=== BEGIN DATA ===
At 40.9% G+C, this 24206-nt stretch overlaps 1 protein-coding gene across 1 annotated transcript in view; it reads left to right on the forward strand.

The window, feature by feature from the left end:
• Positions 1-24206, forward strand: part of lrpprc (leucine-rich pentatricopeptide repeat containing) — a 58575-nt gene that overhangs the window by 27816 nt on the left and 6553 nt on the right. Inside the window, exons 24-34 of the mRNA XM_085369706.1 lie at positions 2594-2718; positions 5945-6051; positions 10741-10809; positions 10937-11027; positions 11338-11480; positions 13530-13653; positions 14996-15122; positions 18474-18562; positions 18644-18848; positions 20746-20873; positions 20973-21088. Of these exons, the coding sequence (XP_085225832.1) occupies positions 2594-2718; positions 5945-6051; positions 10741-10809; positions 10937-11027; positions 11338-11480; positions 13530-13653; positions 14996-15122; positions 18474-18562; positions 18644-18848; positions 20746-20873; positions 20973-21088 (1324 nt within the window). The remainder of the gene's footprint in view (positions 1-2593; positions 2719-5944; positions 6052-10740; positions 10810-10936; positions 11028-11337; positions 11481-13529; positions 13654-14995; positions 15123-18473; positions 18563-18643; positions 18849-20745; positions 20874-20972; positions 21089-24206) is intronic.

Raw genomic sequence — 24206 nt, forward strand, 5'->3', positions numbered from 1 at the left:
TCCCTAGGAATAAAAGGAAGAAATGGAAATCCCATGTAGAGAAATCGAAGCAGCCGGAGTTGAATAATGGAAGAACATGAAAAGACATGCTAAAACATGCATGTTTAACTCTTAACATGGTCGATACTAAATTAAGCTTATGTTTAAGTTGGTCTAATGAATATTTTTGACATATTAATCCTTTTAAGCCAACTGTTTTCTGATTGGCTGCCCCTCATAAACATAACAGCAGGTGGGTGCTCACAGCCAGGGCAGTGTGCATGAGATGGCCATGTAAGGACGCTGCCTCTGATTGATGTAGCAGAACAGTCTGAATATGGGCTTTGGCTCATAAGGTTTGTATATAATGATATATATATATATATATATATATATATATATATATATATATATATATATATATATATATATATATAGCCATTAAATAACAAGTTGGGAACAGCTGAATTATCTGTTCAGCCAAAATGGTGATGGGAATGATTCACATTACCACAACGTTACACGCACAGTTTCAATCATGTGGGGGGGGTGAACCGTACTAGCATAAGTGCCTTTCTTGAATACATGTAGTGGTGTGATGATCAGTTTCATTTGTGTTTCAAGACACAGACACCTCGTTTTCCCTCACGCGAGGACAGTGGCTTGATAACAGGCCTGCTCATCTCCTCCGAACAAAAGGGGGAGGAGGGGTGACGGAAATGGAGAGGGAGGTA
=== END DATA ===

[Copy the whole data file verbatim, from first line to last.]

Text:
At 40.9% G+C, this 24206-nt stretch overlaps 1 protein-coding gene across 1 annotated transcript in view; it reads left to right on the forward strand.

The window, feature by feature from the left end:
• Positions 1-24206, forward strand: part of lrpprc (leucine-rich pentatricopeptide repeat containing) — a 58575-nt gene that overhangs the window by 27816 nt on the left and 6553 nt on the right. Inside the window, exons 24-34 of the mRNA XM_085369706.1 lie at positions 2594-2718; positions 5945-6051; positions 10741-10809; positions 10937-11027; positions 11338-11480; positions 13530-13653; positions 14996-15122; positions 18474-18562; positions 18644-18848; positions 20746-20873; positions 20973-21088. Of these exons, the coding sequence (XP_085225832.1) occupies positions 2594-2718; positions 5945-6051; positions 10741-10809; positions 10937-11027; positions 11338-11480; positions 13530-13653; positions 14996-15122; positions 18474-18562; positions 18644-18848; positions 20746-20873; positions 20973-21088 (1324 nt within the window). The remainder of the gene's footprint in view (positions 1-2593; positions 2719-5944; positions 6052-10740; positions 10810-10936; positions 11028-11337; positions 11481-13529; positions 13654-14995; positions 15123-18473; positions 18563-18643; positions 18849-20745; positions 20874-20972; positions 21089-24206) is intronic.

Raw genomic sequence — 24206 nt, forward strand, 5'->3', positions numbered from 1 at the left:
TCCCTAGGAATAAAAGGAAGAAATGGAAATCCCATGTAGAGAAATCGAAGCAGCCGGAGTTGAATAATGGAAGAACATGAAAAGACATGCTAAAACATGCATGTTTAACTCTTAACATGGTCGATACTAAATTAAGCTTATGTTTAAGTTGGTCTAATGAATATTTTTGACATATTAATCCTTTTAAGCCAACTGTTTTCTGATTGGCTGCCCCTCATAAACATAACAGCAGGTGGGTGCTCACAGCCAGGGCAGTGTGCATGAGATGGCCATGTAAGGACGCTGCCTCTGATTGATGTAGCAGAACAGTCTGAATATGGGCTTTGGCTCATAAGGTTTGTATATAATGATATATATATATATATATATATATATATATATATATATATATATATATATATATATATATATATATAGCCATTAAATAACAAGTTGGGAACAGCTGAATTATCTGTTCAGCCAAAATGGTGATGGGAATGATTCACATTACCACAACGTTACACGCACAGTTTCAATCATGTGGGGGGGGTGAACCGTACTAGCATAAGTGCCTTTCTTGAATACATGTAGTGGTGTGATGATCAGTTTCATTTGTGTTTCAAGACACAGACACCTCGTTTTCCCTCACGCGAGGACAGTGGCTTGATAACAGGCCTGCTCATCTCCTCCGAACAAAAGGGGGAGGAGGGGTGACGGAAATGGAGAGGGAGGTA